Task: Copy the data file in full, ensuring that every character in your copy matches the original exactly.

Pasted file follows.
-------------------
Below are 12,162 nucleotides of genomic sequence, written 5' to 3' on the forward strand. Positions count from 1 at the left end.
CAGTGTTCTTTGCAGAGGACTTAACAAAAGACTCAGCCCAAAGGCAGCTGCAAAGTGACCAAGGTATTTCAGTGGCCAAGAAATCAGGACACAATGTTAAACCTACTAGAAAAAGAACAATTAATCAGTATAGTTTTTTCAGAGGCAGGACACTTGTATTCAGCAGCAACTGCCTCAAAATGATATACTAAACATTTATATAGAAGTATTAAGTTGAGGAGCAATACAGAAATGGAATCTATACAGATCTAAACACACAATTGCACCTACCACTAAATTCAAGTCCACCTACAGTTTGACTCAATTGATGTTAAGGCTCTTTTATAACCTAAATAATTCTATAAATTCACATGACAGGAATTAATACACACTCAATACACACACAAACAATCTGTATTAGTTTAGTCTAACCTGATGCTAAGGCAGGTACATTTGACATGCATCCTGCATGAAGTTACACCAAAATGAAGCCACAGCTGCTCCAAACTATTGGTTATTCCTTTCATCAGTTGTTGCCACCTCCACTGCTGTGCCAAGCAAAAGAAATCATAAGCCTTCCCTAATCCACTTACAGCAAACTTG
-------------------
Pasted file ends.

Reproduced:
Below are 12,162 nucleotides of genomic sequence, written 5' to 3' on the forward strand. Positions count from 1 at the left end.
CAGTGTTCTTTGCAGAGGACTTAACAAAAGACTCAGCCCAAAGGCAGCTGCAAAGTGACCAAGGTATTTCAGTGGCCAAGAAATCAGGACACAATGTTAAACCTACTAGAAAAAGAACAATTAATCAGTATAGTTTTTTCAGAGGCAGGACACTTGTATTCAGCAGCAACTGCCTCAAAATGATATACTAAACATTTATATAGAAGTATTAAGTTGAGGAGCAATACAGAAATGGAATCTATACAGATCTAAACACACAATTGCACCTACCACTAAATTCAAGTCCACCTACAGTTTGACTCAATTGATGTTAAGGCTCTTTTATAACCTAAATAATTCTATAAATTCACATGACAGGAATTAATACACACTCAATACACACACAAACAATCTGTATTAGTTTAGTCTAACCTGATGCTAAGGCAGGTACATTTGACATGCATCCTGCATGAAGTTACACCAAAATGAAGCCACAGCTGCTCCAAACTATTGGTTATTCCTTTCATCAGTTGTTGCCACCTCCACTGCTGTGCCAAGCAAAAGAAATCATAAGCCTTCCCTAATCCACTTACAGCAAACTTG